Mejía Lagoons National Sanctuary

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Mejía Lagoons National Sanctuary
Santuario Nacional Lagunas de Mejía
Map showing the location of Mejía Lagoons National Sanctuary
Map showing the location of Mejía Lagoons National Sanctuary
Location within Peru
Location Mejía District, Arequipa, Peru
Coordinates 17°08′49″S 71°51′47″W / 17.147°S 71.863°W / -17.147; -71.863Coordinates: 17°08′49″S 71°51′47″W / 17.147°S 71.863°W / -17.147; -71.863[1]
Area 690.6 hectares (1,707 acres)
Established 1984

The Mejía Lagoons National Sanctuary (Santuario Nacional Lagunas de Mejía) is a protected area in Peru on the coastal Mejía District in Arequipa, in the mouth of the Tambo River. It is now a sanctuary for migratory birds. In 1981 Mejia Lagoons were drained by Peruvian Ministry of Agriculture to convert the land to ricefields, letter-writing campaign to Peruvian government in protest, made by O.P. Pearson, M.P. Harris and R.A. Hughes among others, result in declaration of birds preserve area.[2] The sanctuary was established on February 24, 1984, and is in the department of Arequipa, province of Islay, with an area of 690.6 hectares (1,707 acres).

It is a refuge for migratory birds on the coast of the Pacific Ocean. This area provides food for birds like the Sanderling (Calidris alba).

On the shores of the lakes are frogs (Bufo limensis) and lizards (Microlophus tigris), and fish such as the flathead mullet (Mugil Cephalus) and silversides (Basilichthys sp.).

On the beach there are 180 types of birds as residents and migratories. These include the Grey Gull (Larus modestus), the Sanderling (Calidris alba), the Black Skimmer (Rinchops niger), the Belcher's Gull (Larus belcheri), the Kelp Gull (Larus dominicanus) and the Grey-headed Gull (Larus cirrocephillus), the White-tufted Grebe (Rollandia rolland), the Great Grebe (Podiceps major), the Yellow-billed Teal (Anas flavirostris) the White-cheeked Pintail (Anas bahamensis), the Cinnamon Teal (Anas cyanopltero), the Common Moorhen (Gallinula chloropus), the American Coot (Fulico americana), the Virginia Rail (Rallus limicola), the Cocoi Heron (Ardea cocoi) the Great Egret (Egretta alba), the Snowy Egret (Egretta thula) and the blue heron (Hydronassa caerulea). The Chilean Flamingo (Phoenicopterus chilensis) prefer to live in vegetated areas. The purpose of this sanctuary is to protect the fauna and flora, and to promote tourism.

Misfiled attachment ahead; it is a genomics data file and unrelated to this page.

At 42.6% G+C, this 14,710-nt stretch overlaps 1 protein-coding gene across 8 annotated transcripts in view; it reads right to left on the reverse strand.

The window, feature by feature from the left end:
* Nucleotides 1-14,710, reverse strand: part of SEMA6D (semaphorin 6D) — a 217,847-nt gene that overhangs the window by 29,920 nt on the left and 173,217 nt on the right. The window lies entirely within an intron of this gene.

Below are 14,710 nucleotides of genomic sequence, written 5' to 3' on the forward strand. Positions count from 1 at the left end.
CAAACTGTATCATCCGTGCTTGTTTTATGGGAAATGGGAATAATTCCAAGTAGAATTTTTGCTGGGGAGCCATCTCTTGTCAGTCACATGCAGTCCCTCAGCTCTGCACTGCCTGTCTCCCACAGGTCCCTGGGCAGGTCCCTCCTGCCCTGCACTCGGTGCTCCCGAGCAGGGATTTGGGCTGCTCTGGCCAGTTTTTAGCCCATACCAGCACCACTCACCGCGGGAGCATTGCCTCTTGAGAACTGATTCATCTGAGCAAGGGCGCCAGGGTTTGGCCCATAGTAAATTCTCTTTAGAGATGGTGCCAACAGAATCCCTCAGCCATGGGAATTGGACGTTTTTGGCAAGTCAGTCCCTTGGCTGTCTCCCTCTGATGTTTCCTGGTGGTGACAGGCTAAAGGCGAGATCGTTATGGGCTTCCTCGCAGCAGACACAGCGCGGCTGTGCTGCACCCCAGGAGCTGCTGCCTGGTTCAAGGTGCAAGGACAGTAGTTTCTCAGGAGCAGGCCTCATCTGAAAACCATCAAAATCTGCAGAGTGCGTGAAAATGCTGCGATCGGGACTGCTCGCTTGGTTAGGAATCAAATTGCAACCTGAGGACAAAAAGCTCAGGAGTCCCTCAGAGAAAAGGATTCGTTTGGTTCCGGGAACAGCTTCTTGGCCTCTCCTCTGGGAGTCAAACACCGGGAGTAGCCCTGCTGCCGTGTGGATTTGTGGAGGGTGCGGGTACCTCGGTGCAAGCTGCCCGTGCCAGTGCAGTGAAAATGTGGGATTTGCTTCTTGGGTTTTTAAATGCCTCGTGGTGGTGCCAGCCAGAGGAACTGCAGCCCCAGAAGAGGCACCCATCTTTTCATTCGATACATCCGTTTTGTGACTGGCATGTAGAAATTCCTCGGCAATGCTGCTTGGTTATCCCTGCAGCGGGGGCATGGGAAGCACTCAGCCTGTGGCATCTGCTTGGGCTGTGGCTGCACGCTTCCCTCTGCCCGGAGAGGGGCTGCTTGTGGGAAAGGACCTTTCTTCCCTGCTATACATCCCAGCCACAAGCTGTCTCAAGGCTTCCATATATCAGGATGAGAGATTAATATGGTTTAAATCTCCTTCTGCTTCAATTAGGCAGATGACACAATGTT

References[edit]

  1. ^ "Lagunas De Mejía National Sanctuary". protectedplanet.net. 
  2. ^ Myers J.P. (1982). "Mejia Lagoon: gone, but perhaps not forever". Wader Study Group Bulletin 35: 29.